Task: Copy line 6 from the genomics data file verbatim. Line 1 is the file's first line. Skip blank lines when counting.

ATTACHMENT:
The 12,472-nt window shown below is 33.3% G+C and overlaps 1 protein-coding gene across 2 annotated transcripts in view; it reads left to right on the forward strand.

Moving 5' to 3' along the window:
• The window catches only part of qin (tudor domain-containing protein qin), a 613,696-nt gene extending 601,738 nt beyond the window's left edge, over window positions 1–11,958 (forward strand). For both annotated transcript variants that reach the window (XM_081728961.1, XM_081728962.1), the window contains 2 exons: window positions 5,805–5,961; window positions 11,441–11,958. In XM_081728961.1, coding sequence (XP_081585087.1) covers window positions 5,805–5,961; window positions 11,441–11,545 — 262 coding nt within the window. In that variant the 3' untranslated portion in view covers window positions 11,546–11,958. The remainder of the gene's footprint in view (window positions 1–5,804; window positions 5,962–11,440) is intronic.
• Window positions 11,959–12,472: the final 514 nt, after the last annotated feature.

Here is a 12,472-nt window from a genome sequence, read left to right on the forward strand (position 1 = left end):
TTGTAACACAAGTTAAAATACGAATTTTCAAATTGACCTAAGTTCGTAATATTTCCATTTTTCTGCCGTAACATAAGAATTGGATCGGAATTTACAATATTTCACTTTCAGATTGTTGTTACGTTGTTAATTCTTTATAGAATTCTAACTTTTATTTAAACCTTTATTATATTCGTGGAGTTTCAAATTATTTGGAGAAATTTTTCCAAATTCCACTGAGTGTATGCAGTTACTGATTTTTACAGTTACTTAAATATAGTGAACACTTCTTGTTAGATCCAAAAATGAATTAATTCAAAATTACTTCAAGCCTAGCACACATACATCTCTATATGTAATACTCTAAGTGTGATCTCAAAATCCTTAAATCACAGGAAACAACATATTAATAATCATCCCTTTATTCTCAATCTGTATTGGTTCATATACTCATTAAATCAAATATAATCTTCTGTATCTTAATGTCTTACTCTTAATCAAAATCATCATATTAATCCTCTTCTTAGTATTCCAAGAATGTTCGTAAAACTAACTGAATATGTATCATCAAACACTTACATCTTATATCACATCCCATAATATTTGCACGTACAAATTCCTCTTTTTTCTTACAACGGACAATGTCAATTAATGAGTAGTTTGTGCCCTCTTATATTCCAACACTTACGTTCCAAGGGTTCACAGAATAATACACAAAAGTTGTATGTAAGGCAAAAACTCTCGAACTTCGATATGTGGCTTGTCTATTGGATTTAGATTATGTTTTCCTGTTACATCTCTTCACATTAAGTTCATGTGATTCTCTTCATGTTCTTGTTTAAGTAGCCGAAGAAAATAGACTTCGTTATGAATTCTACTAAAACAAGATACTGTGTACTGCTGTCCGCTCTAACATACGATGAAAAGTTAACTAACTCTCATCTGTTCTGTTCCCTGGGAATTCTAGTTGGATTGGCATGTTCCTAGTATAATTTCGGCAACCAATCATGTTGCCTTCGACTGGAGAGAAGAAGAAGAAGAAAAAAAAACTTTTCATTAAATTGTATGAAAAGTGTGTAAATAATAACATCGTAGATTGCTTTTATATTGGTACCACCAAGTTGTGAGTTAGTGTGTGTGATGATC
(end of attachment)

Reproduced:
TTGTAACACAAGTTAAAATACGAATTTTCAAATTGACCTAAGTTCGTAATATTTCCATTTTTCTGCCGTAACATAAGAATTGGATCGGAATTTACAATATTTCACTTTCAGATTGTTGTTACGTTGTTAATTCTTTATAGAATTCTAACTTTTATTTAAACCTTTATTATATTCGTGGAGTTTCAAATTATTTGGAGAAATTTTTCCAAATTCCACTGAGTGTATGCAGTTACTGATTTTTACAGTTACTTAAATATAGTGAACACTTCTTGTTAGATCCAAAAATGAATTAATTCAAAATTACTTCAAGCCTAGCACACATACATCTCTATATGTAATACTCTAAGTGTGATCTCAAAATCCTTAAATCACAGGAAACAACATATTAATAATCATCCCTTTATTCTCAATCTGTATTGGTTCATATACTCATTAAATCAAATATAATCTTCTGTATCTTAATGTCTTACTCTTAATCAAAATCATCATATTAATCCTCTTCTTAGTATTCCAAGAATGTTCGTAAAACTAACTGAATATGTATCATCAAACACTTACATCTTATATCACATCCCATAATATTTGCACGTACAAATTCCTCTTTTTTCTTACAACGGACAATGTCAATTAATGAGTAGTTTGTGCCCTCTTATATTCCAACACTTACGTTCCAAGGGTTCACAGAATAATACACAAAAGTTGTATGTAAGGCAAAAACTCTCGAACTTCGATATGTGGCTTGTCTATTGGATTTAGATTATGTTTTCCTGTTACATCTCTTCACATTAAGTTCATGTGATTCTCTTCATGTTCTTGTTTAAGTAGCCGAAGAAAATAGACTTCGTTATGAATTCTACTAAAACAAGATACTGTGTACTGCTGTCCGCTCTAACATACGATGAAAAGTTAACTAACTCTCATCTGTTCTGTTCCCTGGGAATTCTAGTTGGATTGGCATGTTCCTAGTATAATTTCGGCAACCAATCATGTTGCCTTCGACTGGAGAGAAGAAGAAGAAGAAAAAAAAACTTTTCATTAAATTGTATGAAAAGTGTGTAAATAATAACATCGTAGATTGCTTTTATATTGGTACCACCAAGTTGTGAGTTAGTGTGTGTGATGATC